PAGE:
Posts tagged Market Commentary
February 2013 Market Commentary

The Economy

The U.S.

Addressing the House and Senate in the final week of February, Federal Reserve Chairman Ben Bernanke reported mixed progress on the U.S. economy.  Bernanke noted that “we are gaining some traction” in residential housing, automobiles and other durable goods.  He also defended the Fed’s continued stimulative monetary policy, including near-zero short term interest rates and ongoing quantitative easing.  Due to a persistently weak job market and a lack of wage growth, the U.S. consumer’s health is in question.

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January 2013 Market Commentary

The Economy

The U.S.

The economy sputters along here in the U.S., though at times offering brief glimpses of hope.  Economic data were again mixed for the month, though the economy is generally heading in the right direction.  We have now settled into winter time here in Colorado, as January brought us cold weather and short days.  Like the ephemeral January sun that gives us just a hint of warmth and encouragement, so too do the latest economic reports give us some belief in better days ahead.  Poet John Updike describes the nature of this daylight in his poem, January:      

The days are short,

The sun a spark

Hung thin between

The dark and dark…

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October 2012 Market Commentary

The Economy

The U.S.

Though the U.S. economy remains stuck in a slow growth trajectory, there were signs of burgeoning optimism in October.  So far 2012 has been characterized by strong returns in the financial markets and weak economic growth for the country.  Bad news has so far outweighed good news.  For the month of October, economic data were actually more encouraging than expected, though mildly so. 

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September 2012 Market Commentary

The Economy: More of the Same

The U.S.

The U.S. economy continues along the path of too-slow growth. In September, we learned that Q2 GDP growth in the U.S. was revised downward to 1.3% from a previous estimate of 1.7%. While 1.7% growth was fairly abysmal to start with, the revision to 1.3% indicates a significant stalling of economic activity here at home. Though several one-time events (like the drought in the Midwest this summer) dragged down the data, Wall Street and Main Street alike cannot help but recognize that economic conditions are stagnant.  

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August 2012 Market Commentary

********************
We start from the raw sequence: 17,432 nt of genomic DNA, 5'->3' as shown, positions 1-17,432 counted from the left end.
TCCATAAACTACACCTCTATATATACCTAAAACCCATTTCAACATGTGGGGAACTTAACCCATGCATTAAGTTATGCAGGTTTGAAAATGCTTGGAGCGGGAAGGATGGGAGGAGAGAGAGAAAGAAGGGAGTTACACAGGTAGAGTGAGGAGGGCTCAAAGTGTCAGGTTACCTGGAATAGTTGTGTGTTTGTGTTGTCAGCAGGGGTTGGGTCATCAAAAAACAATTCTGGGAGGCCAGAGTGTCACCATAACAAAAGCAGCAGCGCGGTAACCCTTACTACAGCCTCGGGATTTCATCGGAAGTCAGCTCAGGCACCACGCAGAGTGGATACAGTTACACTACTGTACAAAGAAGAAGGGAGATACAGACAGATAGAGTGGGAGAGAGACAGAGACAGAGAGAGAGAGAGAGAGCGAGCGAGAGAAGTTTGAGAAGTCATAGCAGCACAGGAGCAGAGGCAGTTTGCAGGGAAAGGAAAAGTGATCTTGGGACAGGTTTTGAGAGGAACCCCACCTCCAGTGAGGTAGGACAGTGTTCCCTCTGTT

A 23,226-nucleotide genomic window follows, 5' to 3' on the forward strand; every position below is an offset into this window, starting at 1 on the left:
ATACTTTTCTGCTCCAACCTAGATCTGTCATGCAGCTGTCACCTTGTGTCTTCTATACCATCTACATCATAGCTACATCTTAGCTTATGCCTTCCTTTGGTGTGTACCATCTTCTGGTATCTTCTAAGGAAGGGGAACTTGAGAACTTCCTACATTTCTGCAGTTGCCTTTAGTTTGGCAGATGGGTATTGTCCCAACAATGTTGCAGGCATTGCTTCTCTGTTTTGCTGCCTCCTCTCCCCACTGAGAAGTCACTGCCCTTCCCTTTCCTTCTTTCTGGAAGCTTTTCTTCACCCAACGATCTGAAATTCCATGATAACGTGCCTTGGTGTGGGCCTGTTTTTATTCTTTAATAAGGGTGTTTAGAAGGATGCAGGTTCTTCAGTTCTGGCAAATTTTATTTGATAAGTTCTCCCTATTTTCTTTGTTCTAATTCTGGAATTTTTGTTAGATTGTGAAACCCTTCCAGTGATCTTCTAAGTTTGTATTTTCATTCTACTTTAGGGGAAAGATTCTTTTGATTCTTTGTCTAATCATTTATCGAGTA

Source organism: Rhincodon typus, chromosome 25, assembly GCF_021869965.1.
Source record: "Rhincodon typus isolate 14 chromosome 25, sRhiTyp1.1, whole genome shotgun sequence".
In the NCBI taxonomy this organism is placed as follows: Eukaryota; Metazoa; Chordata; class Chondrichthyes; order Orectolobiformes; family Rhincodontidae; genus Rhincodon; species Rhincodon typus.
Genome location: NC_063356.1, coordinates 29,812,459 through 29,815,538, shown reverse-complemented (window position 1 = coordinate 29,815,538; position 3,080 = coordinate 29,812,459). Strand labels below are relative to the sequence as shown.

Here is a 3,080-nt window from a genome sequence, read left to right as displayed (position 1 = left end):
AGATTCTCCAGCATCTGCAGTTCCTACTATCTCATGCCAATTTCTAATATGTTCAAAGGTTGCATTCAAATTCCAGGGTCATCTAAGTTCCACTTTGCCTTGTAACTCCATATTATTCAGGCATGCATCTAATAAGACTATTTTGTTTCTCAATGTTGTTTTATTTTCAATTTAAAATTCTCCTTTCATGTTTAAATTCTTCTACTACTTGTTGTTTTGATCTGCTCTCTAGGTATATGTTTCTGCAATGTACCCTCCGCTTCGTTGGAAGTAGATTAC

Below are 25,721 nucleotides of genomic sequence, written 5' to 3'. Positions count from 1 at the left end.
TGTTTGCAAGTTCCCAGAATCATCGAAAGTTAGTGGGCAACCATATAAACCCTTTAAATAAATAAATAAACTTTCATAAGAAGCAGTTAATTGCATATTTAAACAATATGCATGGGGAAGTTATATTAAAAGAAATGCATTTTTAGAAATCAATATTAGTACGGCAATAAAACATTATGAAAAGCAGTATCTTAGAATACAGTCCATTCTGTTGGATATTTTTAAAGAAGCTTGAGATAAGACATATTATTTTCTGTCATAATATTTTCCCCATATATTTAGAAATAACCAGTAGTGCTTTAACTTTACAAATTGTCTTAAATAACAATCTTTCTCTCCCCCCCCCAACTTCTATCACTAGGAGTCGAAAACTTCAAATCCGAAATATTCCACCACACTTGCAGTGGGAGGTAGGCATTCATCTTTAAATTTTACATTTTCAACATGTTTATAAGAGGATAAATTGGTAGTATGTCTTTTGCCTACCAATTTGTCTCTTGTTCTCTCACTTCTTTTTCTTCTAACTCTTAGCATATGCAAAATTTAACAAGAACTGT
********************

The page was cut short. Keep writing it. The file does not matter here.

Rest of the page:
The Economy: Slow But Steady

The U.S.

Politics and government policy dominated the financial markets in August, pushing economic data and fundamentals to the background.  Economists and investors focused on three macro themes during the month: Fed policy and the potential for more quantitative easing, economic ramifications of the impending U.S. fiscal cliff and European action (or lack thereof) in the face of a continued fiscal crisis among the Eurozone periphery.

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November 2011 Market Commentary
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The Economy

The U.S.

Despite a slew of worrying headlines from Europe, the U.S. economy continues on a relatively positive upward trajectory. Economic data from November surprised to the upside, reflecting a modestly improving growth story for the U.S. While Europe and China face potential slowdowns in economic activity in the coming months, the U.S. trudges forward.

October 2011 Market Commentary

Just as the mood of world markets and the American consumer reached its gloomiest at the end of September, we had a surprisingly upbeat equity market in October. Reflecting this perceived misery, the October U.S. consumer confidence number registered 39.8, the lowest since March 2009. A series of reports indicating improved economic data helped to calm nerves and boost financial markets both domestically and abroad. An improving outlook for the U.S. couldn’t have come at a better time, since we’ve endured growing economic pessimism over the last six months.

Historically, October has been among the worst months for financial markets. The Great Depression started with the Great Crash of October 1929, "Black Monday" occurred in October 1987, and our latest financial crisis reached its peak of distress in October 2008. Thankfully, the news from October 2011 was far more encouraging.

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August 2011 Market Commentary

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 August was a month that most in the investment industry would like to forget. Weaker than expected economic data, Standard and Poor’s credit downgrade of U.S. sovereign debt and increasing nervousness regarding Europe’s financial health all contributed to a market correction not seen since the dark days of 2008. From peak to trough during the month, the S&P 500 fell 16.5%. In a massive flight to safety, 10-year U.S. Treasury bonds yielded 1.99% on August 18. We haven’t seen Treasury rates that low since the Eisenhower administration—a telling sign that investors are pessimistic about our country’s economic prospects.

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